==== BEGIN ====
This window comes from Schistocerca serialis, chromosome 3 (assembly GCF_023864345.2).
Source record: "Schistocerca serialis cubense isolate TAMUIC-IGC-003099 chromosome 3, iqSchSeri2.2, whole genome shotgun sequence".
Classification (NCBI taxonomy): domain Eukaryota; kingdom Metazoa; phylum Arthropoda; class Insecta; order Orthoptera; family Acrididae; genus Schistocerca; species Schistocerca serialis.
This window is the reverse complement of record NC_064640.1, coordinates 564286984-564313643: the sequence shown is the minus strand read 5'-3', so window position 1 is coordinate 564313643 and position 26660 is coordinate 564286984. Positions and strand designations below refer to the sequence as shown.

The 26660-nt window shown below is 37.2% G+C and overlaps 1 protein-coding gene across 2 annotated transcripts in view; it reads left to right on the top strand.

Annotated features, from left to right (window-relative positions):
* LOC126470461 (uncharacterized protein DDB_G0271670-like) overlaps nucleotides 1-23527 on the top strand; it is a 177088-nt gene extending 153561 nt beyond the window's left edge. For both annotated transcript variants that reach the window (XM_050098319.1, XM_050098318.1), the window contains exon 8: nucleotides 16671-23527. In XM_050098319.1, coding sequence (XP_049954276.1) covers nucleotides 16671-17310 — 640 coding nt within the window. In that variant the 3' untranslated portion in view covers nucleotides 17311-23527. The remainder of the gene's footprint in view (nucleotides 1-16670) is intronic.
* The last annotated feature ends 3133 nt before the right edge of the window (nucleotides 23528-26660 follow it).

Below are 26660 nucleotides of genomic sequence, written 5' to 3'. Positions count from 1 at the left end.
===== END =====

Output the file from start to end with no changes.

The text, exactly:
This window comes from Schistocerca serialis, chromosome 3 (assembly GCF_023864345.2).
Source record: "Schistocerca serialis cubense isolate TAMUIC-IGC-003099 chromosome 3, iqSchSeri2.2, whole genome shotgun sequence".
Classification (NCBI taxonomy): domain Eukaryota; kingdom Metazoa; phylum Arthropoda; class Insecta; order Orthoptera; family Acrididae; genus Schistocerca; species Schistocerca serialis.
This window is the reverse complement of record NC_064640.1, coordinates 564286984-564313643: the sequence shown is the minus strand read 5'-3', so window position 1 is coordinate 564313643 and position 26660 is coordinate 564286984. Positions and strand designations below refer to the sequence as shown.

The 26660-nt window shown below is 37.2% G+C and overlaps 1 protein-coding gene across 2 annotated transcripts in view; it reads left to right on the top strand.

Annotated features, from left to right (window-relative positions):
* LOC126470461 (uncharacterized protein DDB_G0271670-like) overlaps nucleotides 1-23527 on the top strand; it is a 177088-nt gene extending 153561 nt beyond the window's left edge. For both annotated transcript variants that reach the window (XM_050098319.1, XM_050098318.1), the window contains exon 8: nucleotides 16671-23527. In XM_050098319.1, coding sequence (XP_049954276.1) covers nucleotides 16671-17310 — 640 coding nt within the window. In that variant the 3' untranslated portion in view covers nucleotides 17311-23527. The remainder of the gene's footprint in view (nucleotides 1-16670) is intronic.
* The last annotated feature ends 3133 nt before the right edge of the window (nucleotides 23528-26660 follow it).

Below are 26660 nucleotides of genomic sequence, written 5' to 3'. Positions count from 1 at the left end.